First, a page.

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D. Shukla; Dendritic Morphology of Herpetic Ulcers in the Cornea May Mark a Viral Spread Strategy. Invest. Ophthalmol. Vis. Sci. 2010;51(13):3873.
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Herpesviruses cause myriads of eye problems including dendritic ulcers in the infected corneas. The goal of the present study was to study the cytoskeletal changes induced by Herpes Simplex Virus type 1 (HSV-1) and their relevance to viral spread.
High resolution laser confocal microscopy and fluorescent microscopy were used to monitor cytoskeletal changes associated with HSV-1 infection of the cells of the corneal origin including corneal epithelial and corneal fibroblasts. To assess the effect on cytoskeleton cells were also exposed to HSV-1 glycoproteins (gB, gD, gH and gL) in trans or made to transiently express individual glycoproteins. Live cell imaging was performed to study virus spread on cytoskeleton elements. Biochemical assays and F-actin inhibitors were used to probe the significance of the cytoskeletal elements in viral spread.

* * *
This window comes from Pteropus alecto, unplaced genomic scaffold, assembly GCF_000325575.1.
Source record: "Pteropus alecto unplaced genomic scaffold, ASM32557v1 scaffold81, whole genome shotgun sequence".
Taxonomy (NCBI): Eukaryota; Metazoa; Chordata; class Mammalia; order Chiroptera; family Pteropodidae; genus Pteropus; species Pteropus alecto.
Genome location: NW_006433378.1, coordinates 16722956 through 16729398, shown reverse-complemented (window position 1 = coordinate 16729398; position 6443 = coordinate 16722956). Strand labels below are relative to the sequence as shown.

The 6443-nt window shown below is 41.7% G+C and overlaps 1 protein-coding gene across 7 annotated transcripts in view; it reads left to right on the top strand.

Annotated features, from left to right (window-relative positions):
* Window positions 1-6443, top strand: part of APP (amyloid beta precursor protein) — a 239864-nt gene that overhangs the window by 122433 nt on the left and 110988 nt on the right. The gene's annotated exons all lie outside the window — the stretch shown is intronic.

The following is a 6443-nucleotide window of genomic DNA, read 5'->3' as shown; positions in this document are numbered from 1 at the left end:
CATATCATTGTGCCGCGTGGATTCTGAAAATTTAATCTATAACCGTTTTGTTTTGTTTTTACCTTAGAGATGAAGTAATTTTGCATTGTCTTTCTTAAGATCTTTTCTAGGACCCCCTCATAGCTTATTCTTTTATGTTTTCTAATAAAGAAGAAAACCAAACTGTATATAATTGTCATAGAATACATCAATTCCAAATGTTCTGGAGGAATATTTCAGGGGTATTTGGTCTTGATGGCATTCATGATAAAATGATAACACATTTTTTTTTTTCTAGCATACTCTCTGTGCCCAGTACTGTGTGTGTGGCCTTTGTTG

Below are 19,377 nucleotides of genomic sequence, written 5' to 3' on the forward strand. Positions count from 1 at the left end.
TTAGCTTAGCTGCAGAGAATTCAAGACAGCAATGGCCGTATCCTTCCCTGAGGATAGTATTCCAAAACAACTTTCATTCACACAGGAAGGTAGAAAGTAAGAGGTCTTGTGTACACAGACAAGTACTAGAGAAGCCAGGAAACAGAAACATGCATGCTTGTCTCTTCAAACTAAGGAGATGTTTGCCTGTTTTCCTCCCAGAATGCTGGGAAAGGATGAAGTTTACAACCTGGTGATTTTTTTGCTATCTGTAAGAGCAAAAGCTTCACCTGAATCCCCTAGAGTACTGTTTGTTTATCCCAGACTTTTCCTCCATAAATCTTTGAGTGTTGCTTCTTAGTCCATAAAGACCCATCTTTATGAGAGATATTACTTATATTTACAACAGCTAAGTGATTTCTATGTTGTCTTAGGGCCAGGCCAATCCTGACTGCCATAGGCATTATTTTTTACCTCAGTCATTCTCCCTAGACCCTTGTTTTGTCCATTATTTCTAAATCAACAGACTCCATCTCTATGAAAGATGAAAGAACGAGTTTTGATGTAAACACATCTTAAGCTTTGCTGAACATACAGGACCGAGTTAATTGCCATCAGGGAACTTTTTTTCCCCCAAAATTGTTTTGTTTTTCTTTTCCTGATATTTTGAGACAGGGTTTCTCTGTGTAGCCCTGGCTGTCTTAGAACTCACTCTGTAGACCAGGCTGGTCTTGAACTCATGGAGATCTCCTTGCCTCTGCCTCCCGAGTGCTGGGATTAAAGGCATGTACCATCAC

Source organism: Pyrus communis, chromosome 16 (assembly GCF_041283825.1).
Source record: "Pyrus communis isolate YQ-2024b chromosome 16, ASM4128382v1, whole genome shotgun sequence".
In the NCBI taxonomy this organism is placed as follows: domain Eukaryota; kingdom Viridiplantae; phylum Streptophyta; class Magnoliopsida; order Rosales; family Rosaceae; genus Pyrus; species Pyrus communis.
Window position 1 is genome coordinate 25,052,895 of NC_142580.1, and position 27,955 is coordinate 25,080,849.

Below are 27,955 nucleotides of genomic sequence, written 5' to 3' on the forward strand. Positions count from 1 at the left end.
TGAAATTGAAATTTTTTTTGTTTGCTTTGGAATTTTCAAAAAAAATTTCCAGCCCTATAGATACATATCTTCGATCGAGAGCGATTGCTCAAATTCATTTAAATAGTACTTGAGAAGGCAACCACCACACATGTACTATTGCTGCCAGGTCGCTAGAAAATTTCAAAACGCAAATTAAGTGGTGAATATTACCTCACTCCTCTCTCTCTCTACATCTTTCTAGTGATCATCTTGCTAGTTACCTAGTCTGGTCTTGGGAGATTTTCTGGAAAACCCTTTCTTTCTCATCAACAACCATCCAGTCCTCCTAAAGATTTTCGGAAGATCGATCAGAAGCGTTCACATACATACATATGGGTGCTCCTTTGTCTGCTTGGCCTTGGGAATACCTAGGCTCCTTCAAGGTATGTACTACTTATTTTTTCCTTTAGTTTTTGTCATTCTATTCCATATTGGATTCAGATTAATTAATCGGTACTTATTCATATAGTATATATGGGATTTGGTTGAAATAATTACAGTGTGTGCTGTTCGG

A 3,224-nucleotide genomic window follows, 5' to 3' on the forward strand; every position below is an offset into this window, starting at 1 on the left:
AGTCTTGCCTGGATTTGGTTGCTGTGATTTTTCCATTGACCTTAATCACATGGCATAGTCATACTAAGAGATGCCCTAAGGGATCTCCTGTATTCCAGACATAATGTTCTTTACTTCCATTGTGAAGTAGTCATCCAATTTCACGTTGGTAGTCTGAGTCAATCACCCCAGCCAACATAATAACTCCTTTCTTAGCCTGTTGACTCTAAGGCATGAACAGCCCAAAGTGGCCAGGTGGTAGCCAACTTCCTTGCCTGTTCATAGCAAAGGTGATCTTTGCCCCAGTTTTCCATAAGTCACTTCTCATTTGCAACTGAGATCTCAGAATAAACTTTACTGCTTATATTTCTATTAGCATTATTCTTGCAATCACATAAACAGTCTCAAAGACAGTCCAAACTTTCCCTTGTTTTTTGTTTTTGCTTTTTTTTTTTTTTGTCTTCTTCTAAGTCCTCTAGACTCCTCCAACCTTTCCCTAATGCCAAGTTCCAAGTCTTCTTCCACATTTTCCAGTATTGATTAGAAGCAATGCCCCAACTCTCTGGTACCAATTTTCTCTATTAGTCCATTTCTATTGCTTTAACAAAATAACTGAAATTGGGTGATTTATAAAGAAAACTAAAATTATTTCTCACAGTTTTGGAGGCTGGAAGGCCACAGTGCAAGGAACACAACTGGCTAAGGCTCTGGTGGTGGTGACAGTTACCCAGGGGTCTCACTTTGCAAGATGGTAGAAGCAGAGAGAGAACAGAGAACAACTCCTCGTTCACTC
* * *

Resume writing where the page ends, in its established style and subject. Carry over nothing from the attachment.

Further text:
Ocular cells respond to HSV-1 infection by inducing cytoskeletal changes. Often, depending on the viral dosages, the cells acquire dendritic morphology mimicking herpetic ulcers of the cornea. The dendritic morphology arises mostly due to excessive filopodia formation. The same changes can be induced by exposing cells to purified preparations of the glycoprotein gB. Interestingly, cells over-expressing gB also show an increase in average filopodia numbers. We also demonstrate that HSV-1 virions can use filopodia and filopodial bridges to spread from cell to cell. The spread and the alterations in the cytoskeleton can be inhibited by F-actin depolymerizers such as Cytochalasin D and Latrunculin B. Small Rho GTPases were implicated as important regulators of this process.
Cytoskeletal elements may play an important role in HSV-1 spread. Induction of dendritic morphology may be relevant to the spread of HSV-1 virions both in vitro and in vivo.
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